Some scholars have noted that certain Biblical stories seem to be patterned after ancient Bluegrass songs; note the old Bluegrass line, "Take your shoes off, Moses, You're on Holy Ground." From this might have come the inspiration for the Exodus, the story of the Hebrews leaving Egypt. (The actual, historical reason for the Exodus is more likely related to Thutmose III's persecution of Bluegrass. The Bluegrass-loving Hebrews were led out of the country and into the "Promised Land" by the widely respected band leader, Monroses.)

Another possible indication of Bluegrass's influence in Hebrew culture is the old song "Walking in Jerusalem." The ancient city of Jerusalem was almost certainly named after this song. Doubters should note that all of the other contemporary villages had jaw-busting names like "Achzib," "Bet Yerah," "EnGedi," and "Bet She-Arim." The name "Jerusalem" was obviously from a different source.

(Worthy of mention is the fact that archaeologists are still searching the city for the promontory named after "Jerusalem Ridge".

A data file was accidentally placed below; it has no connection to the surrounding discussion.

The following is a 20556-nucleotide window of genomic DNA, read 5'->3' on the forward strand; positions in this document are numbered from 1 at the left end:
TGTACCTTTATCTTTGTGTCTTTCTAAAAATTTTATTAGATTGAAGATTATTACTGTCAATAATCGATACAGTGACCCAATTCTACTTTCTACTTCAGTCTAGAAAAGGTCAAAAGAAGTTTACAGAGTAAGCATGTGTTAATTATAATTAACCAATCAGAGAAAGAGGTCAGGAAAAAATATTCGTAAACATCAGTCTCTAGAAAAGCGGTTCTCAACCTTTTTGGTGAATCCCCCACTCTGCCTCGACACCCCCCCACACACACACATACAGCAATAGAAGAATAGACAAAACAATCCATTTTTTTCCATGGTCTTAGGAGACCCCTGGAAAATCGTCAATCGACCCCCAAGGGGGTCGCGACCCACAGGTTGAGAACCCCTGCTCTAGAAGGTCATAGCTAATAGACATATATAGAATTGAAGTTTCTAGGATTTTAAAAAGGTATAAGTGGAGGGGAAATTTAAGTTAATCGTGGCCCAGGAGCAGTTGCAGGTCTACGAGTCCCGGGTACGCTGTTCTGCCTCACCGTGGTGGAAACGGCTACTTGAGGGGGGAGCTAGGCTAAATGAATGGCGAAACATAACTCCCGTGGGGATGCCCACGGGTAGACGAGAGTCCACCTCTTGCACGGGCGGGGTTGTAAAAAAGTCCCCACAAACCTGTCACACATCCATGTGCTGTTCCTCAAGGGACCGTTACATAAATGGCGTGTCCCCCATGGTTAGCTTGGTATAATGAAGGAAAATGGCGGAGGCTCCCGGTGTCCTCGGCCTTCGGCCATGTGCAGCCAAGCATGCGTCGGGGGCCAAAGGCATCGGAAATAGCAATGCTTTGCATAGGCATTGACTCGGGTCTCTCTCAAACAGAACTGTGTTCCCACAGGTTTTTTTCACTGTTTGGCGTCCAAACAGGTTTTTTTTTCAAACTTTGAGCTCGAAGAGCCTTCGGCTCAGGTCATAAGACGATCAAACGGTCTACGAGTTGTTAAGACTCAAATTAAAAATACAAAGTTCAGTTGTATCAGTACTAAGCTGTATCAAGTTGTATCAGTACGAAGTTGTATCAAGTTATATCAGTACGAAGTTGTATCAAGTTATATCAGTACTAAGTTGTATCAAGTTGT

But, if Bluegrass had such an influence on the early Hebrews in early Israel, why is there no direct mention of it in the Bible? In explanation we can only offer theories. The most credible of these is that King David, who wasn't allowed to play his harp in a Bluegrass band, jealously stamped out Bluegrass in all of Israel, and, like Thutmose III chiseling Bluegrass off all the obelisks, had the books of the Bible re-edited to eliminate any reference to Bluegrass. Hopefully, future finds like the Dead Sea Scrolls will throw more light onto the mystery.


NEXT INSTALLMENT:                 (Mercifully, there were no further installments)

Pericles and his "Golden Age Boys": Bluegrass in Ancient Greece
Nero and his Hot Fiddle: Bluegrass in the Roman Empire